For all of the cases discussed above, the stability of compound entrapment is higher in multilamellar vesicles (MLVs) than in small unilamellar vesicles (SUVs). In addition, MLVs are the simplest liposomes to prepare. A dry lipid film is obtained by evaporation under a nitrogen atmosphere of the organic solvent in which the lipids are dissolved, and then hydrated under agitation. Multilamellar vesicles are thus generally preferred for drug delivery.
The expected improvements of the association of a drug with lipid layers are to increase the therapeutic efficacy, to prolong the duration of action, to reduce the toxicity and side effects, and thus to increase the drug therapeutic index for human clinical application. These improvements are generated by the slow rate of release of the encapsulated drug from the lipid layers. Among the many amphiphilic pharmaceutical compounds, promising animal or effective human results have only been obtained with actinomycin D (Reference 1), vinblastine (Reference 1) and bupivacaine (References 17 to 19).
Pharmaceutical compositions comprising bupivacaine encapsulated in liposomes are described in U.S. Pat. No. 5,244,678 (Reference 8). The compositions which are described are in an injectable form. The encapsulation of bupivacaine in the liposomes is advantageous in that it leads to a superior anaesthetic action as compared to the non-encapsulated drug, to a longer lasting action at equal dosages and to the possibility of reducing the doses to achieve the same or a similar effect (References 18 to 20) The maximum molar ratio of lipid to bupivacaine in the liposomal preparations as described in U.S. Pat. No. 5,244,678 (Reference 8) was about 1.5:1. As mentioned previously with regard to entrapment of lipophilic species of amphiphilic compounds into phospholipid bilayers, the liposomes are obtained by involving uncharged hydrophobic bupivacaine in the phospholipid/cholesterol lipid film and by hydrating at pH 8.1, the pKa of the drug (References 6, 8, 11). These liposomal formulations are saturated with bupivacaine, which forms crystals both inside and outside the liposomes as can been seen by light and electron microscopy (References 17 to 20). Although showing no neurohistopathologic toxicity (References 21,22) and being clinically efficient (References 17 to 19), these formulations are not identical to clinical bupivacaine because of the alkaline pH of the solution, while bupivacaine is currently administered as a cation at acid pH 6.5. Crystals of local anaesthetic are present in the suspensions inside and outside the vesicles. That is the reason why this formulation obtained from U.S. Pat. No. 5,244,678 has been named "Liposome-Associated Bupivacaine" (References 17 to 20).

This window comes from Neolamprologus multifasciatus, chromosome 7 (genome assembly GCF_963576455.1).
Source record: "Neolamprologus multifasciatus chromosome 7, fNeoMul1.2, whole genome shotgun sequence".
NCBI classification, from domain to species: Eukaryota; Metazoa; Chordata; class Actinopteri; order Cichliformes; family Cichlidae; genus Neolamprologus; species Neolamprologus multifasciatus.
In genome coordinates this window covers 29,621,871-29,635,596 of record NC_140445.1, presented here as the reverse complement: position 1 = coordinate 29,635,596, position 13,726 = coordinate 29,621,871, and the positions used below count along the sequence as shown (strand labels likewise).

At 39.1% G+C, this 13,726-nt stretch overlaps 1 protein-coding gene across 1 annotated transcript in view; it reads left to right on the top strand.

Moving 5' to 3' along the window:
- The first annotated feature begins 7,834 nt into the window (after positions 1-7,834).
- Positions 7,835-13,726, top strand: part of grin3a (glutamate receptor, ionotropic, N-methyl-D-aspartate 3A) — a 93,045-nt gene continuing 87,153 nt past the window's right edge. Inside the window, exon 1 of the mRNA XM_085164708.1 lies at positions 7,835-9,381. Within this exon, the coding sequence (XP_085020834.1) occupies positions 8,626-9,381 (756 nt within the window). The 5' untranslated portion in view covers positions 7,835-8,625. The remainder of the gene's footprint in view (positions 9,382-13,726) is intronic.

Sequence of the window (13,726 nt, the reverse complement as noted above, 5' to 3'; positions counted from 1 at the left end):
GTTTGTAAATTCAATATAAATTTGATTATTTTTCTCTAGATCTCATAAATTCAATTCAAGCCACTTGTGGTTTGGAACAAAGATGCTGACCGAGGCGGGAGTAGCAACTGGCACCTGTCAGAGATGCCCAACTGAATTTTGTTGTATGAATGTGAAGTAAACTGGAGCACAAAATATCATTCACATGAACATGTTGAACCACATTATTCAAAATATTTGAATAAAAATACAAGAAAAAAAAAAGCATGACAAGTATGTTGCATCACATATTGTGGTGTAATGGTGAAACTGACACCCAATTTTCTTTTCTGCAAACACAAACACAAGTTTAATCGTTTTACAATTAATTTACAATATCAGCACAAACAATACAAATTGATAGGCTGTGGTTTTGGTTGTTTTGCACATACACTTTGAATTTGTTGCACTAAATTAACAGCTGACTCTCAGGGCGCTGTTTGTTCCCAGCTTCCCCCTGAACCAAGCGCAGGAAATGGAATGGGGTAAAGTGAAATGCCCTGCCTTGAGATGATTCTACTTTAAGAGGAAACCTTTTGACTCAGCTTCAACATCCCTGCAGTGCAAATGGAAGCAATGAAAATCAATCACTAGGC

We have now found that improved liposomal encapsulates bupivacaine compositions, with the whole bupivacaine load entrapped in the liposomes, without bupivacaine crystals in the suspension, can be prepared from lipid films containing lipophilic uncharged bupivacaine. We have also found that other amphiphilic uncharged drug molecules, such as morphine, can be encapsulated in liposomes following similar insertion of uncharged morphine into the preliposomal lipid film and without morphine crystals inside the liposomal suspension. In addition, we have invented a process for entrapping water-soluble ionic amphiphilic compounds into the liposomal bilayers.
Accordingly, in one aspect the present invention provides a process for preparing multilamellar liposomes and incorporating within the phospholipid bilayers ionic species of amphiphilic compounds comprising a hydrophilic and a hydrophobic portion, which method comprises the steps of:
i) extracting the hydrophilic ionic species from an aqueous medium by an organic solvent in which the phospholipid is dissolved;
ii) preparing a lipid film comprising the phospholipid and the amphiphilic compound by the evaporation to dryness of this solution; and
iii) preparing a suspension of multilamellar liposomes by hydration of the lipid film at an acidic pH in the range of from 4 and to 6.5, in such a way that the amphiphilic compound is at least partly inserted into the phospholipid layer beneath the fatty acid C2 -C3 hydrophilic interface.
In a second aspect the present invention provides a process for preparing multilamellar liposomes and incorporating within the phospholipid bilayers uncharged amphiphilic compounds comprising a hydrophilic and a hydrophobic portion, which method comprises the steps of
a) dissolving the apolar hydrophobic species of the amphiphilic compound in the phospholipid bilayers using predetermined phospholipid/compound mole ratios to obtain preparations of liposomes with the compound exclusively entrapped inside the liposomes without crystals of the compound, or is partly entrapped inside the liposomes with extraliposomal crystals;
b) preparing a lipid film comprising the phospholipid and the amphiphilic compound by the evaporation to dryness of this solution; and